Can You Spot What’s Wrong With This Paul Ryan Selfie?

The House Speaker got a large group of Capitol Hill interns together for a photo-op and shared the moment on Instagram – much to the dismay of many.


I think this sets a record for the most number of #CapitolHill interns in a single selfie. #SpeakerSelfie.

A photo posted by Speaker Paul Ryan (@speakerryan) on

What is wrong with this picture?

House Speaker Paul Ryan posted the selfie on his Instagram account over the weekend, boasting about setting a world record for having most Capitol Hill interns together in one photo.

While the Republican lawmaker’s selfie skills are up to par, the racial makeup of the (largely) homogenous pool of interns has sparked a much-needed debate about the white reality of the Capitol Hill.

The picture, which shows a group of shiny-faced, smiling, white young adults (except for maybe three Asian interns), has struck many online users as tone deaf.

It has also left many to wonder how Ryan did not spot the racial disparity in the photo before proudly sharing it on social media — especially during the heightened debate over race relations in the country.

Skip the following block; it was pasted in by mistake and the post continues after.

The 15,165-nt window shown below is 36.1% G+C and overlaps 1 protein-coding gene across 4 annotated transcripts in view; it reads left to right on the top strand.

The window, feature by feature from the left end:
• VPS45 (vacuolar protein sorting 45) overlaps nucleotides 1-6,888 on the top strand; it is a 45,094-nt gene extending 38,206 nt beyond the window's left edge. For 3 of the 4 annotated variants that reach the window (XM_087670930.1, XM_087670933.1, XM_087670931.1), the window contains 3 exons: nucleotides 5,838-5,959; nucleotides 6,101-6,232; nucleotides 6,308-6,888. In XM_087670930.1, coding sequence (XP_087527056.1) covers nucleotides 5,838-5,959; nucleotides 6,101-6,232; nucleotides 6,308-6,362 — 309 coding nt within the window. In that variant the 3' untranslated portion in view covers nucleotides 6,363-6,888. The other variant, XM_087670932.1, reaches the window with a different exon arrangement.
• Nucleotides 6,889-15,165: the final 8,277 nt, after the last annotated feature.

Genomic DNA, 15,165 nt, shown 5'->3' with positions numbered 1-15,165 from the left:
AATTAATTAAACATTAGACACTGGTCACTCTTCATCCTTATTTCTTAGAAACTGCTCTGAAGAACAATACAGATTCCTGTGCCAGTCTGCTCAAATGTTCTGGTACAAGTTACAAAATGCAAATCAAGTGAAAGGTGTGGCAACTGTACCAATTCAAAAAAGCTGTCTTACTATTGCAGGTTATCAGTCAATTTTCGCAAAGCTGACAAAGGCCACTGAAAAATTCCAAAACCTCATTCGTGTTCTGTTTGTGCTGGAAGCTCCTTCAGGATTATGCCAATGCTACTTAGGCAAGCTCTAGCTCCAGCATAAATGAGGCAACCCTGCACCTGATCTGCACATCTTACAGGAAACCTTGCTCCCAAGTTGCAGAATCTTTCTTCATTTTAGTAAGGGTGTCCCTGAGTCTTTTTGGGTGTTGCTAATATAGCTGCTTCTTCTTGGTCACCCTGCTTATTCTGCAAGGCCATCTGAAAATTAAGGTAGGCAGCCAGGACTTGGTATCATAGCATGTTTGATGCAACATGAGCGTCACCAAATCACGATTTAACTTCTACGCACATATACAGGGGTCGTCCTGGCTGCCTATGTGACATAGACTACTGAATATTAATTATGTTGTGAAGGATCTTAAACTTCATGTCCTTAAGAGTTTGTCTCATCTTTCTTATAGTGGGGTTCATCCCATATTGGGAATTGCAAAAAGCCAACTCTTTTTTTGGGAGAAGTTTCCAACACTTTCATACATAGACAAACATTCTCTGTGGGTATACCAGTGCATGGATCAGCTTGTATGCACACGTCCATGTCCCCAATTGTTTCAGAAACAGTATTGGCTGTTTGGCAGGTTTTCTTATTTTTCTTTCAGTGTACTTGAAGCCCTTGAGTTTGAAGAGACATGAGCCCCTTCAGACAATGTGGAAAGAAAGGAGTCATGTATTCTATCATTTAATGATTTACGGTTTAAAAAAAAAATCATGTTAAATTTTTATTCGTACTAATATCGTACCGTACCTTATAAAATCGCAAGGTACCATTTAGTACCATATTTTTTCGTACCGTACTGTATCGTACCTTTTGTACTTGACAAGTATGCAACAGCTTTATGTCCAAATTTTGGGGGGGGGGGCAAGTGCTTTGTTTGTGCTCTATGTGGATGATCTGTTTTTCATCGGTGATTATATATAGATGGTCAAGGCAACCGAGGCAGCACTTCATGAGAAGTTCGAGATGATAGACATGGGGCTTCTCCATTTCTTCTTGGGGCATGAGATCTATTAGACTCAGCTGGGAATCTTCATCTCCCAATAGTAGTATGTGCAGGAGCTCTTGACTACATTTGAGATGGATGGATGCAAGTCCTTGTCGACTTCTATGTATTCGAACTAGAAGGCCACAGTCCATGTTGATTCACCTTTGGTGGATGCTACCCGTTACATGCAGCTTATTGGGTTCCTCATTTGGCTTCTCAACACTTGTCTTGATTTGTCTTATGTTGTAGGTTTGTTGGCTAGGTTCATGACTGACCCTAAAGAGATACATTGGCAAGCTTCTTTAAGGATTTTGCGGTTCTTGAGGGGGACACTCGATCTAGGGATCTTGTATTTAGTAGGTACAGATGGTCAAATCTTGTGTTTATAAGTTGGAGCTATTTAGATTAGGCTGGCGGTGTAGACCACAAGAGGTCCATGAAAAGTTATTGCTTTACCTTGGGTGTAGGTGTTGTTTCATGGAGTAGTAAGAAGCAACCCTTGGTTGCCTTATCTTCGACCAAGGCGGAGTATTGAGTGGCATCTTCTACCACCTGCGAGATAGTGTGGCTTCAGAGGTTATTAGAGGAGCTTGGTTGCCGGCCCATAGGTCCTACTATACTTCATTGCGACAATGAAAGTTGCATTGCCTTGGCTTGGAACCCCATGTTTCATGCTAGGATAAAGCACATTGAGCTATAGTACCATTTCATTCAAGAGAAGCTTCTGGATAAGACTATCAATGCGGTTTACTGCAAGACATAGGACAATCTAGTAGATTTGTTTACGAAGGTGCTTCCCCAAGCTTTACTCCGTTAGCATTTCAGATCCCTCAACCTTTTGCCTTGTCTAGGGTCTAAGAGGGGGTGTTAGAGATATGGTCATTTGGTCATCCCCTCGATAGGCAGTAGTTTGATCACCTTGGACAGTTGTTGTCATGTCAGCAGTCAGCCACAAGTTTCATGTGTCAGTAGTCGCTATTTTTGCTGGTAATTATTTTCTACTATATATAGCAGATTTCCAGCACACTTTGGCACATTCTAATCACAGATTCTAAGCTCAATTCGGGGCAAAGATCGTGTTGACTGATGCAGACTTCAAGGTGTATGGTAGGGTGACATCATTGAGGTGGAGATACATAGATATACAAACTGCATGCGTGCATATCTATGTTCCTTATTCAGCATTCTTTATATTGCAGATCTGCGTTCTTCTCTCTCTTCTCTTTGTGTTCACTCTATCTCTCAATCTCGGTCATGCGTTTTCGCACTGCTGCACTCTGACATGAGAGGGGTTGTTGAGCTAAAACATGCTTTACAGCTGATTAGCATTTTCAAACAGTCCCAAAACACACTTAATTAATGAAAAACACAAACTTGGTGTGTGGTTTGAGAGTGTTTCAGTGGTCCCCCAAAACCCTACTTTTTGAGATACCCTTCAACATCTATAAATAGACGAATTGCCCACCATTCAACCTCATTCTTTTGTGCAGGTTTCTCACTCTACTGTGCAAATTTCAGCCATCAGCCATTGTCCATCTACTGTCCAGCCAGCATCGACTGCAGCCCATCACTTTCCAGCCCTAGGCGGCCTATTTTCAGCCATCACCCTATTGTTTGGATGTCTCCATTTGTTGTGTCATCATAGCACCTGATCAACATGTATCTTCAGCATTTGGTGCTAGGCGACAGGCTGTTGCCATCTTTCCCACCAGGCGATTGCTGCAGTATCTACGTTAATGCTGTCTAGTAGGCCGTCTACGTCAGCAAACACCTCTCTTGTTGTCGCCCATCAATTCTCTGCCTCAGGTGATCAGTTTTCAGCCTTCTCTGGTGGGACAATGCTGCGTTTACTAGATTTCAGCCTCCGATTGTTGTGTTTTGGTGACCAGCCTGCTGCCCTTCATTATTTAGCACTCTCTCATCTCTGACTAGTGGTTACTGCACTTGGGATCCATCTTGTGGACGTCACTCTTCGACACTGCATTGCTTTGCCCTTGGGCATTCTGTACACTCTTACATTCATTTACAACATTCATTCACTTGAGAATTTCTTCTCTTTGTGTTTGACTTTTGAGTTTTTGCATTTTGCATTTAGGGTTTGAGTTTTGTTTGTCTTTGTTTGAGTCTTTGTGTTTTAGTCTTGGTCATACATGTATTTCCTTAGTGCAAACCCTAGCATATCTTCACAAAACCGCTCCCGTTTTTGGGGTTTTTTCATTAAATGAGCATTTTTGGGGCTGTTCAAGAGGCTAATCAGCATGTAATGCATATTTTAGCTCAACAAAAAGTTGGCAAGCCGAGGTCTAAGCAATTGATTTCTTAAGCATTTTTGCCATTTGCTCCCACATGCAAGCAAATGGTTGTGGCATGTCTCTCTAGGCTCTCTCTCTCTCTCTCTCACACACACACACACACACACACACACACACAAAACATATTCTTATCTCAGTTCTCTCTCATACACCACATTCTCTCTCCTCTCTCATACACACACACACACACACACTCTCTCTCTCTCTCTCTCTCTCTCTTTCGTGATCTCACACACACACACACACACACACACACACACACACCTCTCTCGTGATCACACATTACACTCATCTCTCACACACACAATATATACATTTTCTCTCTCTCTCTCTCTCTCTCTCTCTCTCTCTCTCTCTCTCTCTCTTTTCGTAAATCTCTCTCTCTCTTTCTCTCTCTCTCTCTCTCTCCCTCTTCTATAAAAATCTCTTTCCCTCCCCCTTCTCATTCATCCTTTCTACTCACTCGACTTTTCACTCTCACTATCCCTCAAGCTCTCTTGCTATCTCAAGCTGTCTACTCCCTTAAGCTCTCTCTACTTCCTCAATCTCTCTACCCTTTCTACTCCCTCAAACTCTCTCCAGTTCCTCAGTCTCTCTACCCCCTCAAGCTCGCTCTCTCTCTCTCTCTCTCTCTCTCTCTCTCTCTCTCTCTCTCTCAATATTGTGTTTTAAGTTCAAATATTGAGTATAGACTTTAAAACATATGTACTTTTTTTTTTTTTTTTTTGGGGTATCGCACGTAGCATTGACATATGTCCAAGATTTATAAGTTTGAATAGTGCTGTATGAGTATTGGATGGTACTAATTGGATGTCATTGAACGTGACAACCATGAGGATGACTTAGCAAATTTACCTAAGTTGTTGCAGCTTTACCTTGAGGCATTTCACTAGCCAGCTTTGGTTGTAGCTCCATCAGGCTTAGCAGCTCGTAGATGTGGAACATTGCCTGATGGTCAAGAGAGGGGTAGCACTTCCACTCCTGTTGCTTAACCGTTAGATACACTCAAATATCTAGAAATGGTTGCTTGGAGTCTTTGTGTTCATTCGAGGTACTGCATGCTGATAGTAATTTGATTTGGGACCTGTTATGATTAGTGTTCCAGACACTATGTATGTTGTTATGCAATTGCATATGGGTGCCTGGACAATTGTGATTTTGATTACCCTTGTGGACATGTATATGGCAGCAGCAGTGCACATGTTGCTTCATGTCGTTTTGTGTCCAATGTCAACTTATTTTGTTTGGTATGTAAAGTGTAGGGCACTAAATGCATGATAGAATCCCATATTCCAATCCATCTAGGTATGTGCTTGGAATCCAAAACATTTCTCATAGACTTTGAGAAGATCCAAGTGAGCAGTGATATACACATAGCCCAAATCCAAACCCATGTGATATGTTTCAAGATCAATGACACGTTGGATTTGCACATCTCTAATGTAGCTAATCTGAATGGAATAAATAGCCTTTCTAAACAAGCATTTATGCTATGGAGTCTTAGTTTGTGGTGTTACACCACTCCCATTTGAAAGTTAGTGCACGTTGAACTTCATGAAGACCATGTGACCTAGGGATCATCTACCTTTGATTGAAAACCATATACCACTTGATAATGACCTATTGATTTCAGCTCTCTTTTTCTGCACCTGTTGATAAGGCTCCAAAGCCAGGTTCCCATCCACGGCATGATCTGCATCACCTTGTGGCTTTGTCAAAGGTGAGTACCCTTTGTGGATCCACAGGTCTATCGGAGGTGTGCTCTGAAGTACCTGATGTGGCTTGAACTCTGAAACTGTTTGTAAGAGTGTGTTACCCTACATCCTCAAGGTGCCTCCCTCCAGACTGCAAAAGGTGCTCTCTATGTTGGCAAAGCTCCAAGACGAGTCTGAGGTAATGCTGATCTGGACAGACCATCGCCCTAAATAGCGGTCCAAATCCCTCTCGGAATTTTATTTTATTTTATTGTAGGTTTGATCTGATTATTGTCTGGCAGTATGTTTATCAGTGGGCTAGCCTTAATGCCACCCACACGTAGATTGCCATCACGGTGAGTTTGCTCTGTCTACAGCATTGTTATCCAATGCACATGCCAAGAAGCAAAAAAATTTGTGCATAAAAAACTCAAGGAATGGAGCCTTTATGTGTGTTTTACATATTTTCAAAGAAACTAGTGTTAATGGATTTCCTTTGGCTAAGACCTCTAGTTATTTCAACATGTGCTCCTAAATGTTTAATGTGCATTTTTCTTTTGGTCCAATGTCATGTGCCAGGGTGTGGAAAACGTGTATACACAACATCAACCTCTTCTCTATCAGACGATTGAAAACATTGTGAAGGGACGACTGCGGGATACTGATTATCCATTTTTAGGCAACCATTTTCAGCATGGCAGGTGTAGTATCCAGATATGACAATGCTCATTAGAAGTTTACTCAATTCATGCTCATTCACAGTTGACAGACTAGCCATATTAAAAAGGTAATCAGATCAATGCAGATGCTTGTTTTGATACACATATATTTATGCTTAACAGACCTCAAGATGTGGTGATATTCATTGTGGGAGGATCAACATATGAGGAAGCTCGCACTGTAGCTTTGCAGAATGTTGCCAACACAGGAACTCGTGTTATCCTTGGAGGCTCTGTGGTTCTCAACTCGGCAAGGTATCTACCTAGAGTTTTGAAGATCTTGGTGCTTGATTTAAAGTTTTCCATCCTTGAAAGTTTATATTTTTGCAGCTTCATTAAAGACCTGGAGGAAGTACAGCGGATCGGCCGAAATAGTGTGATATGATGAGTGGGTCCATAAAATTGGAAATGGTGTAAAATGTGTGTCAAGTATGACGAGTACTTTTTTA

While Congress’ disproportionate lack of color is no secret, the selfie above does paint a disturbingly worrisome picture of the government.

Naturally, Twitterati had a lot to say about it.







A 2015 research study by Joint Center for Political and Economic Studies analyzed the lack of racial diversity among top Senate staff positions.

Titled “Racial Diversity among Top Senate Staff,” the study revealed that, “although people of color make up over 36 percent of the population and over 28 percent of the citizen voting-age population, they represent only 7.1 percent of top Senate staffers.”

The researchers also suggested a number of initiatives to increase diversity  including employing the NFL’s “Rooney Rule,” which requires league teams to interview minority candidates for head coaching and senior football operation jobs, in all hiring processes.

The report also advised the senators to hire interns and fellows from various minority leadership programs and to implement an implicit bias training program for staff members who make hiring and evaluation decisions.

Another report by Pew Research Center suggests only 17 percent of Congress is non-white, even though white people (83 percent of Congress) make up just 62 percent of the general population. 

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